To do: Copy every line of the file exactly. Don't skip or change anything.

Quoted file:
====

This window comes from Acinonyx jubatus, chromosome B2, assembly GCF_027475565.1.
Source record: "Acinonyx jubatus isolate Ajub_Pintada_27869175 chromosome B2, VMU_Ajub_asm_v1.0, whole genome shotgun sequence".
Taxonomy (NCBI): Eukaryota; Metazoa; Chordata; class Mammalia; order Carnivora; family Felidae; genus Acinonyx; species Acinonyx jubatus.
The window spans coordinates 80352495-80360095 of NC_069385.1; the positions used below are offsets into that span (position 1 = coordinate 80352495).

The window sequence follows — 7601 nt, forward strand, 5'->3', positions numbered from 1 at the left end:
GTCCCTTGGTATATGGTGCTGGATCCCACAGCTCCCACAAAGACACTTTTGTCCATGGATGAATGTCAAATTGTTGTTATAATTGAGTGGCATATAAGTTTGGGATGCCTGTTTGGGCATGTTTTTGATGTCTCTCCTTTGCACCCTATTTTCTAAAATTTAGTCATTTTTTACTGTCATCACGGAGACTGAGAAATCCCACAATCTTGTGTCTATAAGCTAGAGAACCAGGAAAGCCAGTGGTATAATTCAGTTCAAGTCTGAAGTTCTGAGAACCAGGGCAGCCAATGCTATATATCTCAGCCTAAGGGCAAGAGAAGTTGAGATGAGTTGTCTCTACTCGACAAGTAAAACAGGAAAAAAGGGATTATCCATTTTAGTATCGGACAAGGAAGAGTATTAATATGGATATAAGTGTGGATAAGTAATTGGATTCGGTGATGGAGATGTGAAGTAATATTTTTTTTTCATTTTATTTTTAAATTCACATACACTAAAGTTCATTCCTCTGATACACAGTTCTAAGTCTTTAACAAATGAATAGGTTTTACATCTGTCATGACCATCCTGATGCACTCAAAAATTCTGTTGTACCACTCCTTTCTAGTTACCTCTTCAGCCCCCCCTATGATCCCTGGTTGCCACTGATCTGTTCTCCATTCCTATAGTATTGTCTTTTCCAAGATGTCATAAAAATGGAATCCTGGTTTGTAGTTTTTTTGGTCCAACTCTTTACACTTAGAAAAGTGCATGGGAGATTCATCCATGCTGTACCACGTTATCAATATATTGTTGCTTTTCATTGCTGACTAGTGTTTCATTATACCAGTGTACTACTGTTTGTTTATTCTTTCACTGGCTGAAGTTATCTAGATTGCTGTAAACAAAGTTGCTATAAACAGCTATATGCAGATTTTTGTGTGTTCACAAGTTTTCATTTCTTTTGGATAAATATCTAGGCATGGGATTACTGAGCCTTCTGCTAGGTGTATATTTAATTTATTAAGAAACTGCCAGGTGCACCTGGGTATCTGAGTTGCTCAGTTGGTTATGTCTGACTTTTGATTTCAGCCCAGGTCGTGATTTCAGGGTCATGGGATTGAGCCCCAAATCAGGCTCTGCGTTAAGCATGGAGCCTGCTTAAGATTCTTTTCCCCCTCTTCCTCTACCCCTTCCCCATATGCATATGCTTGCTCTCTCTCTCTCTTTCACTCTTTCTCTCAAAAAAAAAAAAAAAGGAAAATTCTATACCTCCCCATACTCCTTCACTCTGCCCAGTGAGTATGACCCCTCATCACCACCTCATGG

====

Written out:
This window comes from Acinonyx jubatus, chromosome B2, assembly GCF_027475565.1.
Source record: "Acinonyx jubatus isolate Ajub_Pintada_27869175 chromosome B2, VMU_Ajub_asm_v1.0, whole genome shotgun sequence".
Taxonomy (NCBI): Eukaryota; Metazoa; Chordata; class Mammalia; order Carnivora; family Felidae; genus Acinonyx; species Acinonyx jubatus.
The window spans coordinates 80352495-80360095 of NC_069385.1; the positions used below are offsets into that span (position 1 = coordinate 80352495).

The window sequence follows — 7601 nt, forward strand, 5'->3', positions numbered from 1 at the left end:
GTCCCTTGGTATATGGTGCTGGATCCCACAGCTCCCACAAAGACACTTTTGTCCATGGATGAATGTCAAATTGTTGTTATAATTGAGTGGCATATAAGTTTGGGATGCCTGTTTGGGCATGTTTTTGATGTCTCTCCTTTGCACCCTATTTTCTAAAATTTAGTCATTTTTTACTGTCATCACGGAGACTGAGAAATCCCACAATCTTGTGTCTATAAGCTAGAGAACCAGGAAAGCCAGTGGTATAATTCAGTTCAAGTCTGAAGTTCTGAGAACCAGGGCAGCCAATGCTATATATCTCAGCCTAAGGGCAAGAGAAGTTGAGATGAGTTGTCTCTACTCGACAAGTAAAACAGGAAAAAAGGGATTATCCATTTTAGTATCGGACAAGGAAGAGTATTAATATGGATATAAGTGTGGATAAGTAATTGGATTCGGTGATGGAGATGTGAAGTAATATTTTTTTTTCATTTTATTTTTAAATTCACATACACTAAAGTTCATTCCTCTGATACACAGTTCTAAGTCTTTAACAAATGAATAGGTTTTACATCTGTCATGACCATCCTGATGCACTCAAAAATTCTGTTGTACCACTCCTTTCTAGTTACCTCTTCAGCCCCCCCTATGATCCCTGGTTGCCACTGATCTGTTCTCCATTCCTATAGTATTGTCTTTTCCAAGATGTCATAAAAATGGAATCCTGGTTTGTAGTTTTTTTGGTCCAACTCTTTACACTTAGAAAAGTGCATGGGAGATTCATCCATGCTGTACCACGTTATCAATATATTGTTGCTTTTCATTGCTGACTAGTGTTTCATTATACCAGTGTACTACTGTTTGTTTATTCTTTCACTGGCTGAAGTTATCTAGATTGCTGTAAACAAAGTTGCTATAAACAGCTATATGCAGATTTTTGTGTGTTCACAAGTTTTCATTTCTTTTGGATAAATATCTAGGCATGGGATTACTGAGCCTTCTGCTAGGTGTATATTTAATTTATTAAGAAACTGCCAGGTGCACCTGGGTATCTGAGTTGCTCAGTTGGTTATGTCTGACTTTTGATTTCAGCCCAGGTCGTGATTTCAGGGTCATGGGATTGAGCCCCAAATCAGGCTCTGCGTTAAGCATGGAGCCTGCTTAAGATTCTTTTCCCCCTCTTCCTCTACCCCTTCCCCATATGCATATGCTTGCTCTCTCTCTCTCTTTCACTCTTTCTCTCAAAAAAAAAAAAAAAGGAAAATTCTATACCTCCCCATACTCCTTCACTCTGCCCAGTGAGTATGACCCCTCATCACCACCTCATGG